Human gut microbiome: the second genome of human body

Abstract

The human body is actually a super-organism that is composed of 10 times more microbial cells than our body cells. Metagenomic study of the human microbiome has demonstrated that there are 3.3 million unique genes in human gut, 150 times more genes than our own genome, and the bacterial diversity analysis showed that about 1000 bacterial species are living in our gut and a majority of them belongs to the divisions of Firmicutes and Bacteriodetes. In addition, most people share a core microbiota that comprises 50–100 bacterial species when the frequency of abundance at phylotype level is not considered, and a core microbiome harboring more than 6000 functional gene groups is present in the majority of human gut surveyed till now. Gut bacteria are not only critical for regulating gut metabolism, but also important for host immune system as revealed by animal studies.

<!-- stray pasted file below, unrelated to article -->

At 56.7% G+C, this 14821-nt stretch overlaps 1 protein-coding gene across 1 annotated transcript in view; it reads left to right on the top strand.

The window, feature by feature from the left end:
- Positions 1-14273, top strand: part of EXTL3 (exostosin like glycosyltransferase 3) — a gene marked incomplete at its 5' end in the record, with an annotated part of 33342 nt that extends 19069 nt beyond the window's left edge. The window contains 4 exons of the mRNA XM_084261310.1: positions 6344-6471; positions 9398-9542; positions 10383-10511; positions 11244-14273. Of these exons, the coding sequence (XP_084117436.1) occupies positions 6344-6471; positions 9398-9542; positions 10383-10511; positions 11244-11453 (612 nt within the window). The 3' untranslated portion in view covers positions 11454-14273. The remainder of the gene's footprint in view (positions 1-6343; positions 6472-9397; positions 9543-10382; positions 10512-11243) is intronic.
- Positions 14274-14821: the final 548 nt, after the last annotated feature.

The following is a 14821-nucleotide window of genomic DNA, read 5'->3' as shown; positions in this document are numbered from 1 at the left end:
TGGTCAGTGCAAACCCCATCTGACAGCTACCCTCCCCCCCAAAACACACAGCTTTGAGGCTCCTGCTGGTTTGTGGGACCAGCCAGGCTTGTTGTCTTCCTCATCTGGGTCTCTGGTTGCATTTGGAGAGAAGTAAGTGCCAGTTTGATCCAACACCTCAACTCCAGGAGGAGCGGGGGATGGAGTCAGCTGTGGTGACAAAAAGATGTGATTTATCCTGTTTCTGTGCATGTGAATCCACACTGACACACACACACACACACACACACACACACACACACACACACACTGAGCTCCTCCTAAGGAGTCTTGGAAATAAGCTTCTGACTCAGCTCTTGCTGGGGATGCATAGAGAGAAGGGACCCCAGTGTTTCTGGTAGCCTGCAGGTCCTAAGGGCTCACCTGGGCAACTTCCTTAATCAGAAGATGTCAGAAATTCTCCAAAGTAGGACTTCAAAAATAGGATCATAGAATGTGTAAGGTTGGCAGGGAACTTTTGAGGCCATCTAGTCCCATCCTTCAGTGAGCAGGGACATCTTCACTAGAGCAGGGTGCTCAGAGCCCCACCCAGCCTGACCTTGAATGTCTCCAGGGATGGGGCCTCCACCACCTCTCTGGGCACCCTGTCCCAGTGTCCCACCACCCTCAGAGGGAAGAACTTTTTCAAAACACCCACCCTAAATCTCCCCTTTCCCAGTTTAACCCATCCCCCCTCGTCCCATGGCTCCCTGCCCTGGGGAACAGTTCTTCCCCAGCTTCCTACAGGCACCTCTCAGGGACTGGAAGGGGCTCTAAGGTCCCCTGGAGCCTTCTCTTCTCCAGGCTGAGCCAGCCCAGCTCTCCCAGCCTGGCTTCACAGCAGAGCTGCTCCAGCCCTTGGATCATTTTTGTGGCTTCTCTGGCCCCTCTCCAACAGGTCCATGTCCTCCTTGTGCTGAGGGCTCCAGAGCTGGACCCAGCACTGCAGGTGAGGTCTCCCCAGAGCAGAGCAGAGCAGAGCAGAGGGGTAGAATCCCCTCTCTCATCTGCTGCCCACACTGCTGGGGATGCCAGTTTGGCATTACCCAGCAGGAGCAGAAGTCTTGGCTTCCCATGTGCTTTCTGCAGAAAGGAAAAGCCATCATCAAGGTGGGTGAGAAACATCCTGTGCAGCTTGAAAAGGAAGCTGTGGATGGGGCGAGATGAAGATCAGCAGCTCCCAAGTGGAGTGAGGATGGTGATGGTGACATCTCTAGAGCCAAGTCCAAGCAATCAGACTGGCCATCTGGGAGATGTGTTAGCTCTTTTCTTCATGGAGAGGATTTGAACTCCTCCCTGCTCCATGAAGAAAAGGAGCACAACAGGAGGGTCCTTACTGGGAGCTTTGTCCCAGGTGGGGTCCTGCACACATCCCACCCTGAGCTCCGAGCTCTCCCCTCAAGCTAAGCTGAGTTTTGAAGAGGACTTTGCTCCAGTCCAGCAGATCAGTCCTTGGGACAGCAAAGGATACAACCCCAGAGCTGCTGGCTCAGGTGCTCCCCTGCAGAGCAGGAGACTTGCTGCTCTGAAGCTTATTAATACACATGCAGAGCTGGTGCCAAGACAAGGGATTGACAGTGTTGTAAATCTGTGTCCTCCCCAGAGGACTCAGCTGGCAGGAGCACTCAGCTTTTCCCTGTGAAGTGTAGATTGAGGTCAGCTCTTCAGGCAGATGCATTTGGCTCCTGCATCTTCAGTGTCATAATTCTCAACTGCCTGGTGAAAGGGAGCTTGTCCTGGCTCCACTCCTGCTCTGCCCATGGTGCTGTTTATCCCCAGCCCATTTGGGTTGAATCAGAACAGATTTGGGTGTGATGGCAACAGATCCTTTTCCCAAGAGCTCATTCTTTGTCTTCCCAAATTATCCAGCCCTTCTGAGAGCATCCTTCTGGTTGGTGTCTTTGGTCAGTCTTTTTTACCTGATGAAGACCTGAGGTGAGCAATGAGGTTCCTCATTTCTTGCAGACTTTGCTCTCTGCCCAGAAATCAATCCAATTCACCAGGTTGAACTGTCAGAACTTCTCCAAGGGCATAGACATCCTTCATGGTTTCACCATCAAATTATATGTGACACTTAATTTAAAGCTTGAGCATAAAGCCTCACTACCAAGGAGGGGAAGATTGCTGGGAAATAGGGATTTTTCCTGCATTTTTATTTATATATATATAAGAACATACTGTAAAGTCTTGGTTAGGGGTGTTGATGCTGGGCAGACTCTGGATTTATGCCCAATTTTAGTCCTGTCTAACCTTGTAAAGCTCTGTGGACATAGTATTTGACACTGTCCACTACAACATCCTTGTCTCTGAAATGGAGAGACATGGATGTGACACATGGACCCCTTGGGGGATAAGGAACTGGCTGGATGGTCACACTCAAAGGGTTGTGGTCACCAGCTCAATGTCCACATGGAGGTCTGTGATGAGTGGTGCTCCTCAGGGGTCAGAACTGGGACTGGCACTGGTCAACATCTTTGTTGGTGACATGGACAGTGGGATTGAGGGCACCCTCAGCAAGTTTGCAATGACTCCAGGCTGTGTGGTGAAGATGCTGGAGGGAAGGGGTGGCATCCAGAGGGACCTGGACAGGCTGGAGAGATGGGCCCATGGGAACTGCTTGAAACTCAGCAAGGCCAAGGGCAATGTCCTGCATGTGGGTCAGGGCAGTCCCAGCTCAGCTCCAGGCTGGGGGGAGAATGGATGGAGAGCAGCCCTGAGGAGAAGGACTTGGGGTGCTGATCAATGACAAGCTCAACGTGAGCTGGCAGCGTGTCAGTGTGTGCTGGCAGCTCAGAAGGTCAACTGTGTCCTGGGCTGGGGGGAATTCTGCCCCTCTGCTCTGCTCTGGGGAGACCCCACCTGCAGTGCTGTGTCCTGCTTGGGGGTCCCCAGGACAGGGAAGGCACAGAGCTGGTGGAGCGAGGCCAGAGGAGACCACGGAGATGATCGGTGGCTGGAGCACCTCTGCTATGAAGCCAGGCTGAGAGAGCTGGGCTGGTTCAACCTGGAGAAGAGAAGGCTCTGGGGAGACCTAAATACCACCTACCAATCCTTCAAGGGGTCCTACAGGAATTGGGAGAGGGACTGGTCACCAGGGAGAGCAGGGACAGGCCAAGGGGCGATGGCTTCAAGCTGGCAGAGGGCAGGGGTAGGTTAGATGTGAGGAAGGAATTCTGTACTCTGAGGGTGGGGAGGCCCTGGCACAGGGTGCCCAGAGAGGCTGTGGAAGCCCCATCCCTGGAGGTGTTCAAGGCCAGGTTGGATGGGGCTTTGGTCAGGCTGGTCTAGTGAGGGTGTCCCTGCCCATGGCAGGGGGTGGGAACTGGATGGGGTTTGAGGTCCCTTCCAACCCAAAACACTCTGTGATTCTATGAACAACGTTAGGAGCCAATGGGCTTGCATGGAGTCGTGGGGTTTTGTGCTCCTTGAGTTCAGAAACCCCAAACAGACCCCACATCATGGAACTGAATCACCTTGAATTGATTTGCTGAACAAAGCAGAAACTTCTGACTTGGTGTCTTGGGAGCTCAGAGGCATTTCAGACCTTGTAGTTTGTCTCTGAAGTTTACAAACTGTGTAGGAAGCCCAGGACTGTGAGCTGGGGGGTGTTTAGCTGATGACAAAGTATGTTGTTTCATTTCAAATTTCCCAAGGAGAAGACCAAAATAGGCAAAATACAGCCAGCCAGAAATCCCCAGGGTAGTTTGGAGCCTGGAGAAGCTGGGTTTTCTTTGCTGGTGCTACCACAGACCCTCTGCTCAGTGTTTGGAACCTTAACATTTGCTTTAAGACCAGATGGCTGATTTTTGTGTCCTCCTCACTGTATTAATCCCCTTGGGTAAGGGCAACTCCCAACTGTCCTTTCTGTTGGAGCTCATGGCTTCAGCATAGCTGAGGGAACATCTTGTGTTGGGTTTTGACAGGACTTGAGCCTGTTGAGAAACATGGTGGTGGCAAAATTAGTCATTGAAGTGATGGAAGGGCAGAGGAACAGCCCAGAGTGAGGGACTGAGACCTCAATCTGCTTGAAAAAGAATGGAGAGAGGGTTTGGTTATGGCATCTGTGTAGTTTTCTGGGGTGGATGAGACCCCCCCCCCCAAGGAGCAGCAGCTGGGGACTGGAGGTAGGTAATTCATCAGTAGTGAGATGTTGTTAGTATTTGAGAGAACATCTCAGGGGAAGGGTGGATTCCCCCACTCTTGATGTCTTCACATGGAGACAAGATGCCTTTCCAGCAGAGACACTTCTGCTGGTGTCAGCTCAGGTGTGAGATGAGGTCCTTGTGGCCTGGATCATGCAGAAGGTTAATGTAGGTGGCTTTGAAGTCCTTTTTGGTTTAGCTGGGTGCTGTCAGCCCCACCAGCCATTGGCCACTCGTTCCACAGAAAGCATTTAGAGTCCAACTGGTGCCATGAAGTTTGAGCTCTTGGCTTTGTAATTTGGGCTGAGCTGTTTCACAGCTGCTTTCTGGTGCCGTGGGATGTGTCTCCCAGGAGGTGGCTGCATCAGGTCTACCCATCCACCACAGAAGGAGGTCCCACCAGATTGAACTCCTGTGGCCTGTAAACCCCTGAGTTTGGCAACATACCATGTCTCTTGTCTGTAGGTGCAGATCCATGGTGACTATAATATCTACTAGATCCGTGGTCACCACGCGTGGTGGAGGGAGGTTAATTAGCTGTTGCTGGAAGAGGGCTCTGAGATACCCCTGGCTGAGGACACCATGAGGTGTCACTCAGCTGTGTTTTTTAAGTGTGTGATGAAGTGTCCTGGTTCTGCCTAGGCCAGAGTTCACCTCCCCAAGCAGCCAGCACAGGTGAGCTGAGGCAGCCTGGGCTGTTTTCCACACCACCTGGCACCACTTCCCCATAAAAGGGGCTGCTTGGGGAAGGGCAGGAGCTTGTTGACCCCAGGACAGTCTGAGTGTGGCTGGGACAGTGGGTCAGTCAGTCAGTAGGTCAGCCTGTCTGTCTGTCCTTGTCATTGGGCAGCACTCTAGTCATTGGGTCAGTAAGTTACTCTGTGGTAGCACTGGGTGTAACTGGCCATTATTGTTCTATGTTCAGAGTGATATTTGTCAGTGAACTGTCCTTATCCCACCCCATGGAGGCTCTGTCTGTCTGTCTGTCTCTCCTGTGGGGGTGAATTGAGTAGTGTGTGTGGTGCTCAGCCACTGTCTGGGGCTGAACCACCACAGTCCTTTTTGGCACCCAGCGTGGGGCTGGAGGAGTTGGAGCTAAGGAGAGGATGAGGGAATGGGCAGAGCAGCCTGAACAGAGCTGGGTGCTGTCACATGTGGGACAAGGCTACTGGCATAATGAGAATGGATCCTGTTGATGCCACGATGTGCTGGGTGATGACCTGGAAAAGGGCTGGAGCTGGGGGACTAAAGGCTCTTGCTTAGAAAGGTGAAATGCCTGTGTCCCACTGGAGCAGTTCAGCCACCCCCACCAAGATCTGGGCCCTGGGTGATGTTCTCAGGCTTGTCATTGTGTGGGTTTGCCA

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Correspondence to Baoli Zhu.

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Zhu, B., Wang, X. & Li, L. Human gut microbiome: the second genome of human body. Protein Cell 1, 718–725 (2010). https://doi.org/10.1007/s13238-010-0093-z

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Keywords

  • Human Microbiome Project
  • Human Microbiota
  • Core Microbiome
  • Human Intestinal Microbiota
  • Functional Gene Group